Mark D. White
It is no surprise that The New York Times columnist Mark Bittman laments the judicial rejection of New York City mayor Michael Bloomberg's ban on large sodas. Unfortunately he resorts to slander when addressing its opponents:
The argument that preventing us from buying 32 ounces of liquid candy in one container somehow restricts our “liberties” can be seriously made only by those who would allow marketing of tobacco to children.
I would hope that Mr. Bittman realizes that paternalistic intervention has significantly different ethical implications when directed towards children rather than adults. Or perhaps he doesn't, as indicated later in the piece:
If 16 ounces of soda isn’t enough for you, the ban would not, of course, have prohibited your purchase of two 16-ounce containers; the idea was to make you think twice before doing so.
This is a nice characterization of this particular nudge, "making you think twice." It's akin to cooling-off periods that are often mandated with major purchases (like cars and homes) and life decisions (such as divorce), to help ensure that people don't make such decisions in what psychologists call a "hot state" in which emotions may supersede rationality.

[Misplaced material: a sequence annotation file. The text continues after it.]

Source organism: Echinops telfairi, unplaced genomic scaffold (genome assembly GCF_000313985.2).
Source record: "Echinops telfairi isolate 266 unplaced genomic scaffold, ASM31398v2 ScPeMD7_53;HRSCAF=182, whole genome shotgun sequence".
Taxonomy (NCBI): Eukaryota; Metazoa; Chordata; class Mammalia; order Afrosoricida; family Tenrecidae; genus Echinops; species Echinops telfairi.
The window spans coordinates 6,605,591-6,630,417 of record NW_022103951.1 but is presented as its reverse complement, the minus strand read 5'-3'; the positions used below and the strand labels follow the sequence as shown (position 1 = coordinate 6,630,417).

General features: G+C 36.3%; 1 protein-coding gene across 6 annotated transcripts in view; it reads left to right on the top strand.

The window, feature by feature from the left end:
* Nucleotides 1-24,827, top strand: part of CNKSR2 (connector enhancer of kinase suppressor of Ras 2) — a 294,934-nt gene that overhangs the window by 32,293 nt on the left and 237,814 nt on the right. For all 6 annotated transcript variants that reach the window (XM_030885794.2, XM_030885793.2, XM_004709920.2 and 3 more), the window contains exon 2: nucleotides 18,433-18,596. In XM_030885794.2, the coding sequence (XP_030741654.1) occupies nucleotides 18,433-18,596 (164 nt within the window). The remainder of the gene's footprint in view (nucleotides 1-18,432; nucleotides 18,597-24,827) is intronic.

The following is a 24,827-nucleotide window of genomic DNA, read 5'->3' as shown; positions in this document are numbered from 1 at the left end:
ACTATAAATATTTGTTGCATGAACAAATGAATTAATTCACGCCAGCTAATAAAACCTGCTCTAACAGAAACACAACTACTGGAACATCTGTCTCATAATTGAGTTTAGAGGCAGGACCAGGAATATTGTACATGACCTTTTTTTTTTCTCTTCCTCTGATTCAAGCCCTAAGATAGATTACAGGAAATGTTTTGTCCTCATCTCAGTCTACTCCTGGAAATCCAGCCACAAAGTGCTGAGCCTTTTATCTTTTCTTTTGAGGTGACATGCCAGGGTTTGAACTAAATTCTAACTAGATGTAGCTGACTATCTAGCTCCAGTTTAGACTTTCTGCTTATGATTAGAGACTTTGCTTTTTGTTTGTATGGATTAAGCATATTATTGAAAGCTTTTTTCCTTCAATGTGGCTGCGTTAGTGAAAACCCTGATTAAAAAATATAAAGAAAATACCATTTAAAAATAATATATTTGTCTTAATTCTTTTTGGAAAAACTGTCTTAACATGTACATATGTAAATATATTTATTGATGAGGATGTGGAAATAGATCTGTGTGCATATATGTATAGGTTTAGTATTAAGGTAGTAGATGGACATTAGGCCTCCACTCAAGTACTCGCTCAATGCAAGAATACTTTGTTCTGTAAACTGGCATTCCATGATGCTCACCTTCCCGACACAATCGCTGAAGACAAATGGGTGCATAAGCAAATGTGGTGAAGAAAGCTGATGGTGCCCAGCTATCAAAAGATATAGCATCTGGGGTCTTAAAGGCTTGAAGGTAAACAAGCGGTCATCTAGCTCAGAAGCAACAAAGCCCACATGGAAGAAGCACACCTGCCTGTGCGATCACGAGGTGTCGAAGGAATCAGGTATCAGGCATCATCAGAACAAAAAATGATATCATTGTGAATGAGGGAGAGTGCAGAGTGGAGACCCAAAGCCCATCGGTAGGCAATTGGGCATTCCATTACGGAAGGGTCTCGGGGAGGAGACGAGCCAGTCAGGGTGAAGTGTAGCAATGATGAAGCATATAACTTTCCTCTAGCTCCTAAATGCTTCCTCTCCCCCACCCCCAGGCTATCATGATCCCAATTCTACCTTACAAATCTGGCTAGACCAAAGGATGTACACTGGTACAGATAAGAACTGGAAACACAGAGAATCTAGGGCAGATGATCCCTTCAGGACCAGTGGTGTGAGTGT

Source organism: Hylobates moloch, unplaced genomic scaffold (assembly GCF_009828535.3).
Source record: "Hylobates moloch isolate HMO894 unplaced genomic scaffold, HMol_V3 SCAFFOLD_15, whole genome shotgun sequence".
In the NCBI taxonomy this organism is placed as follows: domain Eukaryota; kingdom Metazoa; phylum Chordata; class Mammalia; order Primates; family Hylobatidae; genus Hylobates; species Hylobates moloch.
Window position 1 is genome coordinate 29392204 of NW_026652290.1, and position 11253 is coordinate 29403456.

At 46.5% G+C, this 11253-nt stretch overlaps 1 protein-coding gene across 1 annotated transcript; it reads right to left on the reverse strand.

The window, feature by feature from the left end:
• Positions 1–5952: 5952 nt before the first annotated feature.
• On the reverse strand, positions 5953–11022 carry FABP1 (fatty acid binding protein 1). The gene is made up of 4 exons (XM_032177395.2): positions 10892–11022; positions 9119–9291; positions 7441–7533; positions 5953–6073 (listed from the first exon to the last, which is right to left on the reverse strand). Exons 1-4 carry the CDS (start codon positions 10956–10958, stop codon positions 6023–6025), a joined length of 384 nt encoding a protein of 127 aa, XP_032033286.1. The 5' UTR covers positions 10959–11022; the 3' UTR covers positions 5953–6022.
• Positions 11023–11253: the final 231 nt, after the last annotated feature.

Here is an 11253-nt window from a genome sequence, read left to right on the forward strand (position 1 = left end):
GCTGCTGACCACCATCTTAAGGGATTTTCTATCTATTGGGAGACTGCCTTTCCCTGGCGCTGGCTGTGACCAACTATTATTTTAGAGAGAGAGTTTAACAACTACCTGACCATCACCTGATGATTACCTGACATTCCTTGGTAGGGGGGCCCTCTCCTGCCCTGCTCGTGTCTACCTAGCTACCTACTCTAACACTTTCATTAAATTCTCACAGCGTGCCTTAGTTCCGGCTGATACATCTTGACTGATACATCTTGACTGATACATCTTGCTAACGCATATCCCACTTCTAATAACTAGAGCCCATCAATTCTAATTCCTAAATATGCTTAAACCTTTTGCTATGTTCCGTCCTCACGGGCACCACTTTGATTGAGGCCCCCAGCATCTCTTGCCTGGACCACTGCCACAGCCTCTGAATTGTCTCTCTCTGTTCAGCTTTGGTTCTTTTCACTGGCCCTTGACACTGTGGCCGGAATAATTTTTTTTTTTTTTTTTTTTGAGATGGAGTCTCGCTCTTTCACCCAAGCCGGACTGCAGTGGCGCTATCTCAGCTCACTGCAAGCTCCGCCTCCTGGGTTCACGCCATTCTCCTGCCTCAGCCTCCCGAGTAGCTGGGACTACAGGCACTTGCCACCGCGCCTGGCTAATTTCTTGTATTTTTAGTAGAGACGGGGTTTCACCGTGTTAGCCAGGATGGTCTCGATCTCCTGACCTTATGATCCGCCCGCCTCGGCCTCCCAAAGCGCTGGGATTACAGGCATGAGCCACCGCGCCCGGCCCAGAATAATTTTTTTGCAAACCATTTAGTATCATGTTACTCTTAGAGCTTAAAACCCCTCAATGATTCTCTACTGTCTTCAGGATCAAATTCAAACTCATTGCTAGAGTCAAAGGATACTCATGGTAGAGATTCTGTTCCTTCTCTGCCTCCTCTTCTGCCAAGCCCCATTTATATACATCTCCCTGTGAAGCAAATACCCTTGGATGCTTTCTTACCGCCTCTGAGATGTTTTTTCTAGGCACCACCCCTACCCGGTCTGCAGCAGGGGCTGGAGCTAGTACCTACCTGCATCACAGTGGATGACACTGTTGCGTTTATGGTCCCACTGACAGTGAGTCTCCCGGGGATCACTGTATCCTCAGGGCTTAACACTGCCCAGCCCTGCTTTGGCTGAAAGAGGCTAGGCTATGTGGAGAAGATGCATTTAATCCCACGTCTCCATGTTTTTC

As I discuss in The Manipulation of Choice: Ethics and Libertarian Paternalism, these nudges are less offensive to autonomy than the standard type because they encourage better decision-making rather than steering people into the decisions policymakers want them to make. In other words, they engage rational deliberation rather than subverting it. Also, in principle they're outcome-independent, focusing on the process decision-making itself rather than actual decisions made. But in many cases, these outcome-independent interventions would not have been imposed if there were not some concern about the choices being made, and the ban on big sodas is a prime example.
I doubt supporters of the ban would be satisfied if people "thought twice" about their soda consumption decisions and still drink large amounts of it. After all, there is no way to test the quality of a person's decision-making process; they can see observe the decision made, not how or why it was made. And if the outcome is judged by policymakers to be inferior, they make an illegitimate inference regarding the decision-making process, judging it to be inferior as well—a judgment based on their idea of people's interests, not the actual interests of people themselves.
Maybe that's why Mr. Bittman feels it appropriate to "make people think twice" about soda consumption—if they only did, they'd come to the same conclusion he does. It is that presumption, the belief that policymakers both know better that people what's good for them and that they have the right to impose this by law, that makes the soda ban and other nudges so offensive.
(For more, I encourage you to check out The Manipulation of Choice: Ethics and Libertarian Paternalism.)